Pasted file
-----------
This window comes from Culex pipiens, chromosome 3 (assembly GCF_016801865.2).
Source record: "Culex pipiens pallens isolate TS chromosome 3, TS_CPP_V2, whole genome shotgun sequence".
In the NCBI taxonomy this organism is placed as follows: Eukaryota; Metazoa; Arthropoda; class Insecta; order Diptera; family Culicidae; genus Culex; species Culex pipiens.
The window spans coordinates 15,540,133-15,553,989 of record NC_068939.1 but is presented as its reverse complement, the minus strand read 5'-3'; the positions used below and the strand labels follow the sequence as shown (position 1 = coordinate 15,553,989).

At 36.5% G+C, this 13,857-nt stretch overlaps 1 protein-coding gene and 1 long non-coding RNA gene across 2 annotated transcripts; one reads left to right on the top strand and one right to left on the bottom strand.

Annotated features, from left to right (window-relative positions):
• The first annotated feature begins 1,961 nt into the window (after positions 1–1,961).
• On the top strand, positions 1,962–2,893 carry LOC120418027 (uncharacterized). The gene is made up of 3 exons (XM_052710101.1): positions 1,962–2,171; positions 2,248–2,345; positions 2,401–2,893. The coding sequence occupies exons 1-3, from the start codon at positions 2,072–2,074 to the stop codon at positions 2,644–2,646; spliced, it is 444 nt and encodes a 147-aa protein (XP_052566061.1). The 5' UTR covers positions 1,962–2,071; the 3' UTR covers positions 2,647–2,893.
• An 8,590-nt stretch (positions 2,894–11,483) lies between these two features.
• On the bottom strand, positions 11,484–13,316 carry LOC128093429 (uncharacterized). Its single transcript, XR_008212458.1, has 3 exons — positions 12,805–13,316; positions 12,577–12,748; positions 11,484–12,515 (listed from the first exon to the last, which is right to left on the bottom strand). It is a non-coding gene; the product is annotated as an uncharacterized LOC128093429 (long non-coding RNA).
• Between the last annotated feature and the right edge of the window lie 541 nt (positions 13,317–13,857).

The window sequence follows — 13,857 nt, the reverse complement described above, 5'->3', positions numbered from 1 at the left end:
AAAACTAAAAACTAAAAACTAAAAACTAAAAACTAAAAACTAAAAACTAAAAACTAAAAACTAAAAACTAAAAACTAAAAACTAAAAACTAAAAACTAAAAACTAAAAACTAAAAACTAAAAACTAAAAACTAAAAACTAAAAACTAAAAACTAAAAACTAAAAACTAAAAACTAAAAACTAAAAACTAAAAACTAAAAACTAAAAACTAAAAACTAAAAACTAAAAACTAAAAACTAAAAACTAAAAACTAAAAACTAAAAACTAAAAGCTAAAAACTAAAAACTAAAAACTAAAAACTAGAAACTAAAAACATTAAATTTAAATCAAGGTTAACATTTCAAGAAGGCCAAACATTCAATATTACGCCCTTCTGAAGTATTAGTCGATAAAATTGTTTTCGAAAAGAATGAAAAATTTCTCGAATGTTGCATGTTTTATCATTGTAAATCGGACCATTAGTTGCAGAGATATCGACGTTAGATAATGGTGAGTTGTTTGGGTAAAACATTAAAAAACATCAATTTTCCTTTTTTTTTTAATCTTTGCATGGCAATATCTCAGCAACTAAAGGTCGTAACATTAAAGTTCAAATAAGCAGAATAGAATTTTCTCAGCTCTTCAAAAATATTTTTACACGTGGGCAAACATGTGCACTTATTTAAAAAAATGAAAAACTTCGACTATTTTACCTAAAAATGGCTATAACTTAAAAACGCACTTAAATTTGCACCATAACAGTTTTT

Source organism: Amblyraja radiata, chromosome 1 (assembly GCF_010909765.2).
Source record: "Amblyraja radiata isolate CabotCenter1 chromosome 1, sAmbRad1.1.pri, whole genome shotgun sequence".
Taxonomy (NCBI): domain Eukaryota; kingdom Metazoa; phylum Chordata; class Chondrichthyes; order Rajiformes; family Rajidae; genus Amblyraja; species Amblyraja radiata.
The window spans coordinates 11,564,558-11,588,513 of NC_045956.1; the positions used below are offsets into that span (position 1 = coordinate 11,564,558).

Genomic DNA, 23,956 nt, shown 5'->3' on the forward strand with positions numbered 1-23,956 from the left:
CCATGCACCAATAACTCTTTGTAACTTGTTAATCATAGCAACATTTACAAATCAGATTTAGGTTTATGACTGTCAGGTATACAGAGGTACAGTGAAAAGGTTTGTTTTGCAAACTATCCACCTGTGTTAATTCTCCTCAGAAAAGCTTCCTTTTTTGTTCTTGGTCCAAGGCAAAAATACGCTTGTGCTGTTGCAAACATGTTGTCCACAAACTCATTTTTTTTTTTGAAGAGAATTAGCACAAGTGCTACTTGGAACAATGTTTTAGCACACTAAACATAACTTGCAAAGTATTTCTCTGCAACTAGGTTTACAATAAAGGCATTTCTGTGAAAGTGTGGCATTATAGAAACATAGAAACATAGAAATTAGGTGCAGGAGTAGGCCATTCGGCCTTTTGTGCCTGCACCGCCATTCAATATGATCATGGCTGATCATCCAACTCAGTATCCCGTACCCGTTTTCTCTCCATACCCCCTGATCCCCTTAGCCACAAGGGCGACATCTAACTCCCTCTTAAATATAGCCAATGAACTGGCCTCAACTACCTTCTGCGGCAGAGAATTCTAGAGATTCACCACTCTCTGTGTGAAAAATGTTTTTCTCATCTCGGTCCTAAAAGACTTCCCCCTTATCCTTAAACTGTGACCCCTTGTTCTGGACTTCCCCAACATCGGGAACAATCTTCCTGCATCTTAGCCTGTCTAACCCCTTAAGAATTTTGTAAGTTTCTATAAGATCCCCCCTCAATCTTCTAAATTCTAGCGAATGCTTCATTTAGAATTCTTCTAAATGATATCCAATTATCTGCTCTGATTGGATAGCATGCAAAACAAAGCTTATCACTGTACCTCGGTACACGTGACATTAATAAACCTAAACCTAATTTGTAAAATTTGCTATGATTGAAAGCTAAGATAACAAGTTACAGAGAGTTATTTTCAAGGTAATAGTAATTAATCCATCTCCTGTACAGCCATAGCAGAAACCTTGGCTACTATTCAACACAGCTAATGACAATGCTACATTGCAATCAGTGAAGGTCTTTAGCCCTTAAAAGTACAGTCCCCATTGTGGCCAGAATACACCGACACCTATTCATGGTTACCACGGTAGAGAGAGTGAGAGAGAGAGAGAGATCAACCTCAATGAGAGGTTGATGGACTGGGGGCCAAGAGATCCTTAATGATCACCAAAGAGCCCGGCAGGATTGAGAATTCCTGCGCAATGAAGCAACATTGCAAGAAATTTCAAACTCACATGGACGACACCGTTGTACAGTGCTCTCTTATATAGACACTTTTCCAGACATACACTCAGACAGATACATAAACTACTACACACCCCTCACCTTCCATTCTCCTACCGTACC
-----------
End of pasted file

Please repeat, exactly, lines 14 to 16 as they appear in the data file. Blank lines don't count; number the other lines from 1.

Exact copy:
Source organism: Amblyraja radiata, chromosome 1 (assembly GCF_010909765.2).
Source record: "Amblyraja radiata isolate CabotCenter1 chromosome 1, sAmbRad1.1.pri, whole genome shotgun sequence".
Taxonomy (NCBI): domain Eukaryota; kingdom Metazoa; phylum Chordata; class Chondrichthyes; order Rajiformes; family Rajidae; genus Amblyraja; species Amblyraja radiata.